Review - Hilarious Revolting Rhymes
Photos: Nelle Lee and Leon Cain play Ugly Sisters while Nelle dons the Big Bad Wolf's skin.
Revolting Rhymes and Dirty Beasts
Adapted by shake & stir from Roald Dahl’s stories
Directed by Ross Balbuziente
shake & stir Theatre Company and La Boite co-production
Brisbane season: July 4-11. Bookings: laboite.com.au or on (07) 3007 8600.
How do you know when a show aimed at
children is a smash hit? First hint is a theatre packed to the gills and the second is when adults and kids alike cheer and stamp their feet at the end.
So it was at the reprise season of shake&stir’s Revolting Rhymes and Dirty Beasts at La Boite theatre. The obvious anticipation was there when the techno music was thumping out as the audience filed into their seats and the littlies were kicking their legs in time to the beat.
The show is currently on a sell-out tour and is back in Brisbane for just a week before heading off again, so grab your chance while you can.
I saw the show in January last year and said: “Whatever you do, make your kids take you along to see this 65 minute express-train of a show - and if you can’t - go on your own. It is billed as a show for kids of all ages, but on opening night there were more adults than tots and they laughed just as hard as the youngsters. In fact it was one long laugh session. I had a ball.”
I say exactly the same this time round. The repeat season has lost nothing of its high energy, great characterisations and above the joyful glee of the performers. Once again I had a ball and was thoroughly entertained.
The show is performed by Leon Cain, Judy Hainsworth, Nelle Lee, and Nick Skubij who have a close rapport which helped to create lightning fast scene and costume changes.
One minute they could be an Ugly Sister - or a bear - and the next a wolf, a pig or even a crocodile, toad or snail. Nothing fazed them. Director Ross Balbuziente’s direction had lost nothing in the passing time and he kept his actors right on the frenetic pace.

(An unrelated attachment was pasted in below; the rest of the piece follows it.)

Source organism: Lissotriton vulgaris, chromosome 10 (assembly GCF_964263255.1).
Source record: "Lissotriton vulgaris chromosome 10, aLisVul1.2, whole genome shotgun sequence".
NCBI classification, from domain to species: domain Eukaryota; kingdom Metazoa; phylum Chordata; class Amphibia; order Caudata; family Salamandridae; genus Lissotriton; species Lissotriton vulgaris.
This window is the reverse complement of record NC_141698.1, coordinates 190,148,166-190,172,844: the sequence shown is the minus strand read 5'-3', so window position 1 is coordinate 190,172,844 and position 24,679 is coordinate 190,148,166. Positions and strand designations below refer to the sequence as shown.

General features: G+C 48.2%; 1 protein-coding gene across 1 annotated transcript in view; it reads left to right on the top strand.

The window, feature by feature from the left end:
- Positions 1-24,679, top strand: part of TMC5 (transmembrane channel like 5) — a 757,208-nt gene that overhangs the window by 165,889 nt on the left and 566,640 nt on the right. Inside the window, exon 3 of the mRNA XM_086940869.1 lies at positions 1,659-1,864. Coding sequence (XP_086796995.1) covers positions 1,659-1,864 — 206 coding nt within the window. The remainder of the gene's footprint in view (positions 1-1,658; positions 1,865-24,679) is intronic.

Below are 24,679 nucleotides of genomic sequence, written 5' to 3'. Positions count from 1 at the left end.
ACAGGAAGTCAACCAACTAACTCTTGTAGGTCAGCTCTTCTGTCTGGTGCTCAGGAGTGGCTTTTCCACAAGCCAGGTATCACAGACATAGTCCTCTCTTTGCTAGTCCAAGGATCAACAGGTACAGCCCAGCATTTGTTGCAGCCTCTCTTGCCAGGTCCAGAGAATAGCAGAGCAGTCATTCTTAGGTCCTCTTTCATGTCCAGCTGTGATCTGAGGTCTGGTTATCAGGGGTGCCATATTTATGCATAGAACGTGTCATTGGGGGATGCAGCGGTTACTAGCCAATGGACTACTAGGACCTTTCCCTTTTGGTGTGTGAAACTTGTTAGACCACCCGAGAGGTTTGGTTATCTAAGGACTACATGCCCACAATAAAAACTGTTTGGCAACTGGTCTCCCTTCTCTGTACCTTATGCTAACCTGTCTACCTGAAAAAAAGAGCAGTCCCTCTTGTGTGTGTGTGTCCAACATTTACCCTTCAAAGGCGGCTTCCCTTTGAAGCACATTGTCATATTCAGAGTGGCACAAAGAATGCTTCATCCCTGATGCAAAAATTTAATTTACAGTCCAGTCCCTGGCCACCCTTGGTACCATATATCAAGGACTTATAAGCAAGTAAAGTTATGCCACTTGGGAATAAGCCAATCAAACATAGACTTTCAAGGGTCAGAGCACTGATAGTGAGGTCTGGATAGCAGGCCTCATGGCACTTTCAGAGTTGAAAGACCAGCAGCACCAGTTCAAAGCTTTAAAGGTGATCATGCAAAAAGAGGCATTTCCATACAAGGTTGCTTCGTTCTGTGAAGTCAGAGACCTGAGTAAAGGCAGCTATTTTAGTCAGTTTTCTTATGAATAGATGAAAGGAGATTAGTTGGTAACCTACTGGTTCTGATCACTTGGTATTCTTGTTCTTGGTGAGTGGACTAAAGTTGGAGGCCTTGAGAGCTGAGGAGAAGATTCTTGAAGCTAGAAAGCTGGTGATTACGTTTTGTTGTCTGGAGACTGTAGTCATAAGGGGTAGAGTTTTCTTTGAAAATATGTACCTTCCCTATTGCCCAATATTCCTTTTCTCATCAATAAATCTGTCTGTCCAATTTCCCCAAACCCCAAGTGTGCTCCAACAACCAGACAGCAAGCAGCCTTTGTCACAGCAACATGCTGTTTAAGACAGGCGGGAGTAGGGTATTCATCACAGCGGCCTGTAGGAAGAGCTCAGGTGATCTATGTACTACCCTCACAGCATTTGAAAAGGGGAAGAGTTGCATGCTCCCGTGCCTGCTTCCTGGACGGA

And, as for the stories, nothing was sacred. The tales were twisted and changed, and hilariously so. Did Cinderella really marry a prince and what was the true fate of the Ugly Sisters? How did Goldilocks end up when she broke into the house of the Three Bears and stole the porridge?
And how truly cool was the pistol packing momma Little Red Riding Hood? She was a little bit murderous and had a penchant for wolf skin jackets.
As usual with modern children’s entertainment there was plenty of fart, bum and burp jokes, bloodthirsty animals who like to eat people, and people who like to eat bits of people as well as animals. So there was plenty of comic violence, tastefully done of course.
We saw a whacky Cinderella story with a happy ending – for some; there was the story if the pig who believed in doing unto others as they would unto you – only doing it first and a Snow White story – including the seven dwarves and the rest of the story’s characters. I won’t even hint as to how the quartet got round that one! Needless to say it was clever and hilarious – and there was a great magic mirror that shone a new image over the tale.
Then we watched Jack and his mother climb the beanstalk in search of gold.
And who would believe Red Riding Hood would step into the story of the Three Little Pigs? But she did and with some dire consequences.
All the action took place on a revolving rotunda, designed by Josh McIntosh that had trapdoors, side doors and all manner of clever little gimmicks that helped to speed the show along.
The actors switched characters, costumes – and even accents - in the blink of an eye. They never slipped on some, pretty tongue twisting at time, lines and obviously were enjoying themselves as much as the audience did.
There were songs and dances, fights and fracas, madness and mayhem, all played before some dazzling lights and laser effects from Jason Glenwright’s great lighting plot. Oh and in the program is a personal cut-out Little Pig mask and lots of puzzles and colouring in pictures! It all added to the fun.
Nelle Lee and Judy Hainsworth relax after the performance.